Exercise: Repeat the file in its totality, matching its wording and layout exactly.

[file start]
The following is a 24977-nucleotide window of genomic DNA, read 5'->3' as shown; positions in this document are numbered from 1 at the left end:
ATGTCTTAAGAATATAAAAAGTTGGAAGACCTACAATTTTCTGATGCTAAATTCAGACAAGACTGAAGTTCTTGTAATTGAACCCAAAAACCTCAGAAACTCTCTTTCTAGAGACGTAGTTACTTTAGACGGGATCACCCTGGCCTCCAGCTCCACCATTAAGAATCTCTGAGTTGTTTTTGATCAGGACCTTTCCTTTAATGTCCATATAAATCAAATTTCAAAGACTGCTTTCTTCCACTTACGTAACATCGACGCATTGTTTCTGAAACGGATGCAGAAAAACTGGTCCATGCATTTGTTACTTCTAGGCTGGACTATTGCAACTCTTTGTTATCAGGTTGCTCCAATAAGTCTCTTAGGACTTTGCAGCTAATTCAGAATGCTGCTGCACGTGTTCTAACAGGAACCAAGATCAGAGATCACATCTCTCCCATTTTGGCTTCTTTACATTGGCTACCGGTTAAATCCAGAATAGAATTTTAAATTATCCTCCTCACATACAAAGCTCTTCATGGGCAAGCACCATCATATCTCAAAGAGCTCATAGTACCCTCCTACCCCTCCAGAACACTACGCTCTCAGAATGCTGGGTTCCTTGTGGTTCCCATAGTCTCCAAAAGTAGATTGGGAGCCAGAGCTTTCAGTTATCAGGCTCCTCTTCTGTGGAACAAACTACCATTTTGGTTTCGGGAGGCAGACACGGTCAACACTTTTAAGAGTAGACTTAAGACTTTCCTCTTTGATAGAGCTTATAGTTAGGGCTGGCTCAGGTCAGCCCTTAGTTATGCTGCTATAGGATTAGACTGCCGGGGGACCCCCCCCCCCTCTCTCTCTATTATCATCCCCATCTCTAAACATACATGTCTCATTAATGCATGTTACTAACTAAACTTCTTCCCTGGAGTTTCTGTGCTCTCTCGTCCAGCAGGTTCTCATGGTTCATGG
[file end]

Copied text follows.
The following is a 24977-nucleotide window of genomic DNA, read 5'->3' as shown; positions in this document are numbered from 1 at the left end:
ATGTCTTAAGAATATAAAAAGTTGGAAGACCTACAATTTTCTGATGCTAAATTCAGACAAGACTGAAGTTCTTGTAATTGAACCCAAAAACCTCAGAAACTCTCTTTCTAGAGACGTAGTTACTTTAGACGGGATCACCCTGGCCTCCAGCTCCACCATTAAGAATCTCTGAGTTGTTTTTGATCAGGACCTTTCCTTTAATGTCCATATAAATCAAATTTCAAAGACTGCTTTCTTCCACTTACGTAACATCGACGCATTGTTTCTGAAACGGATGCAGAAAAACTGGTCCATGCATTTGTTACTTCTAGGCTGGACTATTGCAACTCTTTGTTATCAGGTTGCTCCAATAAGTCTCTTAGGACTTTGCAGCTAATTCAGAATGCTGCTGCACGTGTTCTAACAGGAACCAAGATCAGAGATCACATCTCTCCCATTTTGGCTTCTTTACATTGGCTACCGGTTAAATCCAGAATAGAATTTTAAATTATCCTCCTCACATACAAAGCTCTTCATGGGCAAGCACCATCATATCTCAAAGAGCTCATAGTACCCTCCTACCCCTCCAGAACACTACGCTCTCAGAATGCTGGGTTCCTTGTGGTTCCCATAGTCTCCAAAAGTAGATTGGGAGCCAGAGCTTTCAGTTATCAGGCTCCTCTTCTGTGGAACAAACTACCATTTTGGTTTCGGGAGGCAGACACGGTCAACACTTTTAAGAGTAGACTTAAGACTTTCCTCTTTGATAGAGCTTATAGTTAGGGCTGGCTCAGGTCAGCCCTTAGTTATGCTGCTATAGGATTAGACTGCCGGGGGACCCCCCCCCCCTCTCTCTCTATTATCATCCCCATCTCTAAACATACATGTCTCATTAATGCATGTTACTAACTAAACTTCTTCCCTGGAGTTTCTGTGCTCTCTCGTCCAGCAGGTTCTCATGGTTCATGG